Dreaming in a Language You Don't Know
Is your brain remembering or creating a language?
Posted March 30, 2014 | Reviewed by Jessica Schrader
The other night, I dreamt that people were speaking Dutch. Not odd in itself, except I'm not even semi-fluent in Dutch. How did I know it was Dutch? In my dream, I just knew. So, was my brain making up something that sounded like Dutch? Or was it repeating things I've heard from Dutch friends, and also from when I spent a few days in the Netherlands? (This would mean that the words were actually accurate Dutch, but probably incongruous to the dream.)
I occasionally dream in French, but the people I know that speak French only speak French if they show up in my dreams. Or if they are bilingual, I usually dream in the language in which I speak to them most often. However, in the dream I had where Dutch was being spoken, I didn't recognize any of the people.
But how about a language I have heard, but have never used?
In an article titled "In Your Dreams" by Stephen Dutch (oddly enough), Dutch states that you don't necessarily need to be very fluent to dream in another language. He also writes that the subconscious is really good at recording information. In addition, your brain can know another language and still have difficulty retrieving it during your dreams. According to Dutch, dreams seem to be no more than "random memory dumps" (Dutch, 2010).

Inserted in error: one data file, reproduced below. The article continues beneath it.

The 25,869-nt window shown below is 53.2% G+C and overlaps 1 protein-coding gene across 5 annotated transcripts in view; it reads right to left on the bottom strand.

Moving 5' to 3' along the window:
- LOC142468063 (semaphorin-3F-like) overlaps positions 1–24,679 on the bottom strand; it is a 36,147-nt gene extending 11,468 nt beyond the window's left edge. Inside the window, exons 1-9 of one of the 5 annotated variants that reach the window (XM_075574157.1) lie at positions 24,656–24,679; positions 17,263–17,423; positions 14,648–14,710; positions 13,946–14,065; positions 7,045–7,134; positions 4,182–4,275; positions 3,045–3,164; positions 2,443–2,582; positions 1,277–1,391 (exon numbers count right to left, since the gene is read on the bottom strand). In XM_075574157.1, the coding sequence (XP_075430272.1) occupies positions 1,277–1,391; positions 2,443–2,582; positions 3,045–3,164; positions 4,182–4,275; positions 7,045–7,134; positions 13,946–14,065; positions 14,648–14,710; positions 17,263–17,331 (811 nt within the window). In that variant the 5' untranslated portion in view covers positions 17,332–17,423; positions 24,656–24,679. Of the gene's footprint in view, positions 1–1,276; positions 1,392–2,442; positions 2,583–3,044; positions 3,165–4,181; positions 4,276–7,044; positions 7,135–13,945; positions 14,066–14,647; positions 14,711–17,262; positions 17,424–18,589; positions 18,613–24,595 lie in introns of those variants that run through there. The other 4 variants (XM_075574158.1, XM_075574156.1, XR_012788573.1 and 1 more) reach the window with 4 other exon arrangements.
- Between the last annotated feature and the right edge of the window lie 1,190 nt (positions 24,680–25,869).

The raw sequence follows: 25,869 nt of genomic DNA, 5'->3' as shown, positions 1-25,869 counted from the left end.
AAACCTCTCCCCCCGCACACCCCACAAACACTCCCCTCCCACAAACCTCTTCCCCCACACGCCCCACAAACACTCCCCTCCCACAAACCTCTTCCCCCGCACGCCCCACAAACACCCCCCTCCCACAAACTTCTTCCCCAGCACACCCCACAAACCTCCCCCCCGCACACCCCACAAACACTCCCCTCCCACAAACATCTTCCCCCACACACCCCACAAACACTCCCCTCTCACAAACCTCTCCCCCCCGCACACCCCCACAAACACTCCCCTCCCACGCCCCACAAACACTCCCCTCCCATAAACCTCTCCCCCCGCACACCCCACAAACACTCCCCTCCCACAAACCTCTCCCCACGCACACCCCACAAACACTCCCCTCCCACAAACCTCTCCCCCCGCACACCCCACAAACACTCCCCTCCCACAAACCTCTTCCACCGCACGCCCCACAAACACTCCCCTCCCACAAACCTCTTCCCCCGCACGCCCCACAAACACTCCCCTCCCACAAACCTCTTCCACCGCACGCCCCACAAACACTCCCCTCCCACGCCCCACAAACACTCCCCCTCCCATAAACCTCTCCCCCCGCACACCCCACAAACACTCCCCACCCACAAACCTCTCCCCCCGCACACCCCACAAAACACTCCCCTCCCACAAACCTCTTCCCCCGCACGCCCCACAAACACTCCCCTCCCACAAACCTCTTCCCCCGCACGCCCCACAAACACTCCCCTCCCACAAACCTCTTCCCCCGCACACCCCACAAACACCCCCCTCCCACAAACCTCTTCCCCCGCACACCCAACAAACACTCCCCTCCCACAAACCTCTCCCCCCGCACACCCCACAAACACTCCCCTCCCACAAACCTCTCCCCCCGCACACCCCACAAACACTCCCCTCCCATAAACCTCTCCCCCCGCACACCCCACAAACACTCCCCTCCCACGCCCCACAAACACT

This leads to the conclusion that dreaming in Dutch could have been either my brain making up something that sounded to me like Dutch, or it was using phrases stored way back in my memory. Or both. It's difficult to tell. Since I don't know what the people in my dream were saying, it's impossible to ask my Dutch-speaking friends for a translation. It may have been that I heard someone speak Dutch recently and didn't even consciously register it.
With regard to my brain coming up with something that sounded like Dutch to me, ever wondered what English sounds like to non-English speakers? Watch this. It's possible for your brain to throw random accents together to what it thinks "sounds" like a particular language.
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Dutch, S. (2010). In Your Dreams. Retrieved March 30, 2014 from http://www.uwgb.edu/dutchs/pseudosc/dreams.htm.